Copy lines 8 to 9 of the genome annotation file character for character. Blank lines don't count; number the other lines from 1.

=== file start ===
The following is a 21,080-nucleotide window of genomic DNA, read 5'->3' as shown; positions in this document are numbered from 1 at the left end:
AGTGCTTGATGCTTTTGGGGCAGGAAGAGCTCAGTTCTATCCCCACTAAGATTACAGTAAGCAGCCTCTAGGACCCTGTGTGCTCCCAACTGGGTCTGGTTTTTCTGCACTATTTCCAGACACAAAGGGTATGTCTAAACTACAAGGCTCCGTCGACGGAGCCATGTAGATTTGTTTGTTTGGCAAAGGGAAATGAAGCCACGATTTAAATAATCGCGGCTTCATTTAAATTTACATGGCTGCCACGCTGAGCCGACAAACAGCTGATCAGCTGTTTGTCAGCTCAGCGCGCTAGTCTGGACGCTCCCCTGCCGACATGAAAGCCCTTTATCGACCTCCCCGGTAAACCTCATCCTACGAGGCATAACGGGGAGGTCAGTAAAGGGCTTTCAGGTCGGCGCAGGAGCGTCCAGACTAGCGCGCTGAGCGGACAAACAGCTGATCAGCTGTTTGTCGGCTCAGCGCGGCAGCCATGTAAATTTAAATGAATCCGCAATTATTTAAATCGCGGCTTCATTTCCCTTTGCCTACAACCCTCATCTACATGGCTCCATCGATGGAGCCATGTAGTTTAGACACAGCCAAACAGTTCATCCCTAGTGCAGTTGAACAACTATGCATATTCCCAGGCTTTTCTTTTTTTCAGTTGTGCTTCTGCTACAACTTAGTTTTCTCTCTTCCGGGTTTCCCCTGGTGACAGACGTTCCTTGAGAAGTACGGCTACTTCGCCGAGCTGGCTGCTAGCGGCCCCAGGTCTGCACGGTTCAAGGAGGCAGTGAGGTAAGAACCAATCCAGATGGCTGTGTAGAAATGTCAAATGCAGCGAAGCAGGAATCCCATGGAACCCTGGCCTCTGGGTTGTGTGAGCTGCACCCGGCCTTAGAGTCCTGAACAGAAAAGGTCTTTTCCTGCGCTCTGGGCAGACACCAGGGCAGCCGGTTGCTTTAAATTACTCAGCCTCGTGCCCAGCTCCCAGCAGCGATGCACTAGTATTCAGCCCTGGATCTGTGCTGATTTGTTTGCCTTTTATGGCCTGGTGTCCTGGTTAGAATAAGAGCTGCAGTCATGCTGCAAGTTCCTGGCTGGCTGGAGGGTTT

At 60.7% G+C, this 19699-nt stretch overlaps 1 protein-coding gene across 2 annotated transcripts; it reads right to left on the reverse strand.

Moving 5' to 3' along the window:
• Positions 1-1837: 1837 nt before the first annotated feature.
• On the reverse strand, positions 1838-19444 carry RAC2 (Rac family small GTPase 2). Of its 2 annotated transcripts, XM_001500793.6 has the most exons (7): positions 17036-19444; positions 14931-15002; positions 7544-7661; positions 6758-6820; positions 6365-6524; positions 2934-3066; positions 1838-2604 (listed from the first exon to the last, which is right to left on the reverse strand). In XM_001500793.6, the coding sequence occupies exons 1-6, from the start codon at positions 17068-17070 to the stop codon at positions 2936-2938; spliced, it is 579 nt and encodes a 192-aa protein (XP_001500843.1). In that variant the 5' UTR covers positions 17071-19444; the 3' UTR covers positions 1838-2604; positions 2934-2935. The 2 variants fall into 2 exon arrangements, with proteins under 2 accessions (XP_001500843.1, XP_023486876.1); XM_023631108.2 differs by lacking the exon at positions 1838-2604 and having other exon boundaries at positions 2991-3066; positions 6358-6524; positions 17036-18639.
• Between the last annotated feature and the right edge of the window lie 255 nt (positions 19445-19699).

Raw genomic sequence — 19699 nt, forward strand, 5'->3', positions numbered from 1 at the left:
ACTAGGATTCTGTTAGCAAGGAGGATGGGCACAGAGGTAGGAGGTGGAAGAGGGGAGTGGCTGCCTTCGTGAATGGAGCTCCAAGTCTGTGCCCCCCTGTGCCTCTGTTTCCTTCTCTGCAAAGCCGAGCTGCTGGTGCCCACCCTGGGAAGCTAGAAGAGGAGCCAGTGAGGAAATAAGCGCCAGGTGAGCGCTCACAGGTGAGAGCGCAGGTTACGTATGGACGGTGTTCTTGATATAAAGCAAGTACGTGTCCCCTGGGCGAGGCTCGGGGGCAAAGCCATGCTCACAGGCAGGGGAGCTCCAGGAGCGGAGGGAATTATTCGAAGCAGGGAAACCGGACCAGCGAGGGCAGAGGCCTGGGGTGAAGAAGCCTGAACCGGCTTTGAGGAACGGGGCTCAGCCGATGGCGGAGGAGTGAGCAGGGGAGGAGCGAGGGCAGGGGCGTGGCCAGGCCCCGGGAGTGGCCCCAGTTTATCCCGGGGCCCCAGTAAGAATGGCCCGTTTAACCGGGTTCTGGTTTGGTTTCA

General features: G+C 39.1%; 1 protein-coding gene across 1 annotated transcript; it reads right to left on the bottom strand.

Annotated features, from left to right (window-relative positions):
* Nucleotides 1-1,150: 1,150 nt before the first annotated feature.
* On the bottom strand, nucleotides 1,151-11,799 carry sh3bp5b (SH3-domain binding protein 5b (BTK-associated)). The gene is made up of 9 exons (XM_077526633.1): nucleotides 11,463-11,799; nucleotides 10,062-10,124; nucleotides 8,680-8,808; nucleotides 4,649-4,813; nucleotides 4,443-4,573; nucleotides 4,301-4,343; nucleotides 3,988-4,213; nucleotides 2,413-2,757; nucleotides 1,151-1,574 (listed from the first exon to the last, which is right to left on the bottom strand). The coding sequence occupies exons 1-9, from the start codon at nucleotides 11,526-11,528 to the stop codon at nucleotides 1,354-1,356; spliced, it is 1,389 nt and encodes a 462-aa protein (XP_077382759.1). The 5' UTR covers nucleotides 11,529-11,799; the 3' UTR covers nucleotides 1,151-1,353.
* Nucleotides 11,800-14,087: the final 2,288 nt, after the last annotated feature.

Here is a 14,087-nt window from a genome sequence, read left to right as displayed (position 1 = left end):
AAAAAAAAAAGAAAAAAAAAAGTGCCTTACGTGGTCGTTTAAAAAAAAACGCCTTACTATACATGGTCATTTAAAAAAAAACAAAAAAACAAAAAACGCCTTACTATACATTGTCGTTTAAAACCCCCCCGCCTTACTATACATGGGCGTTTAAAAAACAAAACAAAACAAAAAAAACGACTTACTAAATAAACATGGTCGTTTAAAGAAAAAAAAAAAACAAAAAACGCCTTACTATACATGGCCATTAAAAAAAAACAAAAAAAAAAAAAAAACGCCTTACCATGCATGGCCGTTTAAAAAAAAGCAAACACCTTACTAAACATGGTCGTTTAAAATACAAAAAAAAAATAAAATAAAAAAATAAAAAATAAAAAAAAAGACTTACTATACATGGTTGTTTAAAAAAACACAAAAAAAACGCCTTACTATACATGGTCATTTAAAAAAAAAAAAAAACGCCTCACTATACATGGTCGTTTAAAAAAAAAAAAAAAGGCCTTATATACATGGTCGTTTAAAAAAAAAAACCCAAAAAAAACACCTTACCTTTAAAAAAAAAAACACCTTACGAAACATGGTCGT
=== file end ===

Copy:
Raw genomic sequence — 19699 nt, forward strand, 5'->3', positions numbered from 1 at the left:
ACTAGGATTCTGTTAGCAAGGAGGATGGGCACAGAGGTAGGAGGTGGAAGAGGGGAGTGGCTGCCTTCGTGAATGGAGCTCCAAGTCTGTGCCCCCCTGTGCCTCTGTTTCCTTCTCTGCAAAGCCGAGCTGCTGGTGCCCACCCTGGGAAGCTAGAAGAGGAGCCAGTGAGGAAATAAGCGCCAGGTGAGCGCTCACAGGTGAGAGCGCAGGTTACGTATGGACGGTGTTCTTGATATAAAGCAAGTACGTGTCCCCTGGGCGAGGCTCGGGGGCAAAGCCATGCTCACAGGCAGGGGAGCTCCAGGAGCGGAGGGAATTATTCGAAGCAGGGAAACCGGACCAGCGAGGGCAGAGGCCTGGGGTGAAGAAGCCTGAACCGGCTTTGAGGAACGGGGCTCAGCCGATGGCGGAGGAGTGAGCAGGGGAGGAGCGAGGGCAGGGGCGTGGCCAGGCCCCGGGAGTGGCCCCAGTTTATCCCGGGGCCCCAGTAAGAATGGCCCGTTTAACCGGGTTCTGGTTTGGTTTCA